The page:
Assault with a Deadly Weapon: Mental Health Diversion

In several recent cases where clients were charged with Assault with a Deadly Weapon (commonly called ADW) under Penal Code section 245, we have been successful in getting courts to grant Mental Health Diversion under Penal Code section 1001.36. Diversion is a process where we delay a criminal case while the defendant gets treatment or fulfills other conditions. After the defendant completes treatment, then the court dismisses the criminal case. That’s right – Case Dismissed!

Mental Health Diversion in an Assault with a Deadly Weapon case

What is Assault with a Deadly Weapon in California?

In California, the government can charge people with Assault with a Deadly Weapon under a wide variety of circumstances. The “weapon” involved can be a firearm, a knife, a hammer, a fist, or anything else. Sometimes, there is no weapon at all, and the case is charged as an assault by means likely to produce great bodily injury. Depending on the subsection, a case for violating section 245 has a maximum sentence of up to 4, 9, or 12 years in state prison.

Frequently, the government charges people experiencing addiction or mental health issues with these kinds of assault charges. We have seen these charges in neighbor disputes, road rage incidents, domestic violence cases, and more. The good news is that Mental Health Diversion is an option for getting Assault with a Deadly Weapon cases dismissed.

The Mental Health Diversion Process

Getting the court to grant Mental Health Diversion is a complicated process. First, we gather records from any prior mental health treatment. Then, we have the client evaluated by a mental health professional to get a diagnosis and treatment plan. Once we receive the report from the evaluator, then we draft a motion explaining how the client meets that legal criteria for diversion. Next, we attend the hearing, counter the prosecutor’s objections, and convince the judge to grant diversion.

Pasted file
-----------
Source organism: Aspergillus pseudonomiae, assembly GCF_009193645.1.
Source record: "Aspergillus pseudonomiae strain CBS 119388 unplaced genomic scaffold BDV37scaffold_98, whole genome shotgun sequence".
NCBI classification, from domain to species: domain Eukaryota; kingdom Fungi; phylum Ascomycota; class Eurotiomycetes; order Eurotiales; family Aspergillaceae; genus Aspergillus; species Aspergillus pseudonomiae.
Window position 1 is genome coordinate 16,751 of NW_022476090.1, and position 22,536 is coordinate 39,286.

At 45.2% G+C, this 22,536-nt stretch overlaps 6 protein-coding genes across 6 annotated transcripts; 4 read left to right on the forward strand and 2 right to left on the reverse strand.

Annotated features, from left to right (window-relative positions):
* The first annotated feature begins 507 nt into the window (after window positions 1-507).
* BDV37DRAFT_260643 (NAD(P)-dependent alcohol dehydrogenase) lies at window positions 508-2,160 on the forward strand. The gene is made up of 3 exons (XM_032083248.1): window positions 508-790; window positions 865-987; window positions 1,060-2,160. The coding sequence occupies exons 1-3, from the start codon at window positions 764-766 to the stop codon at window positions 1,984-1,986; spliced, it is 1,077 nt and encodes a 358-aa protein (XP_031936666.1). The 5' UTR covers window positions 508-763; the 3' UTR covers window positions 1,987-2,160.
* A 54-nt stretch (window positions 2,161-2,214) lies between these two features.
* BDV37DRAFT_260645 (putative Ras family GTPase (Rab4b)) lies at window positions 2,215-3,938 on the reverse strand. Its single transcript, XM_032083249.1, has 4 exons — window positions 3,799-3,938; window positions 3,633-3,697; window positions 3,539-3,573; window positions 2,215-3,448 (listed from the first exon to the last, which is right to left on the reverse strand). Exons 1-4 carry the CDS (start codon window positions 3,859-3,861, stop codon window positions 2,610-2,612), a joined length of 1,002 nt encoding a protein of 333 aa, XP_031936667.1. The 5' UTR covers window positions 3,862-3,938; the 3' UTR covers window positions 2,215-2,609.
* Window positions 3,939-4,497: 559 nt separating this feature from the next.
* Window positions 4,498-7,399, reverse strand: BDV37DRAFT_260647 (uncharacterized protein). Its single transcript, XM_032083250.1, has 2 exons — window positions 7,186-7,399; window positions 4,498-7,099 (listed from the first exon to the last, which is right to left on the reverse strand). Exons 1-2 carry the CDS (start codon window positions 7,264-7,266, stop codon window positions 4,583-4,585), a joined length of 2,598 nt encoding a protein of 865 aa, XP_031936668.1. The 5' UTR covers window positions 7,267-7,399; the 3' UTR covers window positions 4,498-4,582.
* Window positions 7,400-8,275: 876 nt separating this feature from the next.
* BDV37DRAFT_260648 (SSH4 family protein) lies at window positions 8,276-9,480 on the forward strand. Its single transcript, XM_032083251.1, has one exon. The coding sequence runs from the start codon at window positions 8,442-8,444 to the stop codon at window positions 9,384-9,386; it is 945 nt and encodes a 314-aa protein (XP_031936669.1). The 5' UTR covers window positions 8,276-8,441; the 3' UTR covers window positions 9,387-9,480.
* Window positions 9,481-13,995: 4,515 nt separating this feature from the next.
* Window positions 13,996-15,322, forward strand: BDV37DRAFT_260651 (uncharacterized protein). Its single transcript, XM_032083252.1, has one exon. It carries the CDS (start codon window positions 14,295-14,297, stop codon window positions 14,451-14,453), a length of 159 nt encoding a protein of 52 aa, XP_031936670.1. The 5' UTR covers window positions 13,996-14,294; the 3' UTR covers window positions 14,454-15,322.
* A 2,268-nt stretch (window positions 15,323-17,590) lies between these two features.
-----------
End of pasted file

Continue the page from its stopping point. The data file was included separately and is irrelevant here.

The judge then sets the terms of diversion, which usually align with what the evaluator recommended. Terms of Mental Health Diversion in an Assault with a Deadly Weapon case can vary widely. The terms typically include outpatient treatment, therapy, medication management with a psychiatrist, anger management classes, and substance abuse meetings (AA or NA).

Mental health diagnoses that support diversion can include depression, anxiety, bipolar, PTSD, schizophrenia, substance abuse disorders, or any other mental health condition listed in the DSM.

After the judge grants diversion, we will attend progress report hearings every few months until the case is dismissed. In a felony Assault with a Deadly Weapon case, the judge usually sets the diversion period at 24 months. During that time, we go to court roughly every three months to show that the client is on track with treatment. Sometimes, if everything looks good, the judge will terminate diversion early and dismiss the case.

How We Can Help

We are a criminal defense law firm based in Torrance, California. Our firm represents clients in court in Los Angeles, Orange County, San Diego, Ventura, Riverside, San Bernardino, and beyond. We work with a great team of experts to get clients the best possible results. Our team connects clients with mental health resources that the courts respect. This leads to a very high success rate in our diversion motions. We have persuaded many judges to grant Mental Health Diversion to clients accused of Assault with a Deadly Weapon.

If you or a loved one are charged with Assault with a Deadly Weapon, please give us a call to discuss the case at 323.529.3660.